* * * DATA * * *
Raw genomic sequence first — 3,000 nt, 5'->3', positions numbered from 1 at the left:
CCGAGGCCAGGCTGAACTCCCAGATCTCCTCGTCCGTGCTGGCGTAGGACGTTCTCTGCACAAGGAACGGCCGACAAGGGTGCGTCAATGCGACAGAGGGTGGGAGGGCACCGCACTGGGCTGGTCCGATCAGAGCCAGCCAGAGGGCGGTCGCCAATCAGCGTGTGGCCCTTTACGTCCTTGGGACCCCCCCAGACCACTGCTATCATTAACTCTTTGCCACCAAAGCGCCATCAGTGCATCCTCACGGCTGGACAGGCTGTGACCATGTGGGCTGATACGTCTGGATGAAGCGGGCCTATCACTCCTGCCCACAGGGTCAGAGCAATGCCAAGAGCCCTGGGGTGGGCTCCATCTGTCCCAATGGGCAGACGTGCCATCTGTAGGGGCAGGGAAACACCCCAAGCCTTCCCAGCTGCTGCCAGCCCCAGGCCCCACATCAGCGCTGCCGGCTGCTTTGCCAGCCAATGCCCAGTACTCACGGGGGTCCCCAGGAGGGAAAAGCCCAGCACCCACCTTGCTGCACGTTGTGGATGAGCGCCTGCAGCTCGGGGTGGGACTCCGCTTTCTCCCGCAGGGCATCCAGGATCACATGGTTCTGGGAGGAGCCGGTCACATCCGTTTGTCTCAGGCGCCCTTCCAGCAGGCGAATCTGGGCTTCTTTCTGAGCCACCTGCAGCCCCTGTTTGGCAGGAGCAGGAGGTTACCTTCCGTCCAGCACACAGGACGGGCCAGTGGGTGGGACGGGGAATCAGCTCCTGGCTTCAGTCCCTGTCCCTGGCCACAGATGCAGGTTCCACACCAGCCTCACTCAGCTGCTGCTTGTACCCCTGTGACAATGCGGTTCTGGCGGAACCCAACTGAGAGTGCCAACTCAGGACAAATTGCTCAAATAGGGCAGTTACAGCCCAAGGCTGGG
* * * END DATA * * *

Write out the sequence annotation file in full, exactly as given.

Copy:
Raw genomic sequence first — 3,000 nt, 5'->3', positions numbered from 1 at the left:
CCGAGGCCAGGCTGAACTCCCAGATCTCCTCGTCCGTGCTGGCGTAGGACGTTCTCTGCACAAGGAACGGCCGACAAGGGTGCGTCAATGCGACAGAGGGTGGGAGGGCACCGCACTGGGCTGGTCCGATCAGAGCCAGCCAGAGGGCGGTCGCCAATCAGCGTGTGGCCCTTTACGTCCTTGGGACCCCCCCAGACCACTGCTATCATTAACTCTTTGCCACCAAAGCGCCATCAGTGCATCCTCACGGCTGGACAGGCTGTGACCATGTGGGCTGATACGTCTGGATGAAGCGGGCCTATCACTCCTGCCCACAGGGTCAGAGCAATGCCAAGAGCCCTGGGGTGGGCTCCATCTGTCCCAATGGGCAGACGTGCCATCTGTAGGGGCAGGGAAACACCCCAAGCCTTCCCAGCTGCTGCCAGCCCCAGGCCCCACATCAGCGCTGCCGGCTGCTTTGCCAGCCAATGCCCAGTACTCACGGGGGTCCCCAGGAGGGAAAAGCCCAGCACCCACCTTGCTGCACGTTGTGGATGAGCGCCTGCAGCTCGGGGTGGGACTCCGCTTTCTCCCGCAGGGCATCCAGGATCACATGGTTCTGGGAGGAGCCGGTCACATCCGTTTGTCTCAGGCGCCCTTCCAGCAGGCGAATCTGGGCTTCTTTCTGAGCCACCTGCAGCCCCTGTTTGGCAGGAGCAGGAGGTTACCTTCCGTCCAGCACACAGGACGGGCCAGTGGGTGGGACGGGGAATCAGCTCCTGGCTTCAGTCCCTGTCCCTGGCCACAGATGCAGGTTCCACACCAGCCTCACTCAGCTGCTGCTTGTACCCCTGTGACAATGCGGTTCTGGCGGAACCCAACTGAGAGTGCCAACTCAGGACAAATTGCTCAAATAGGGCAGTTACAGCCCAAGGCTGGG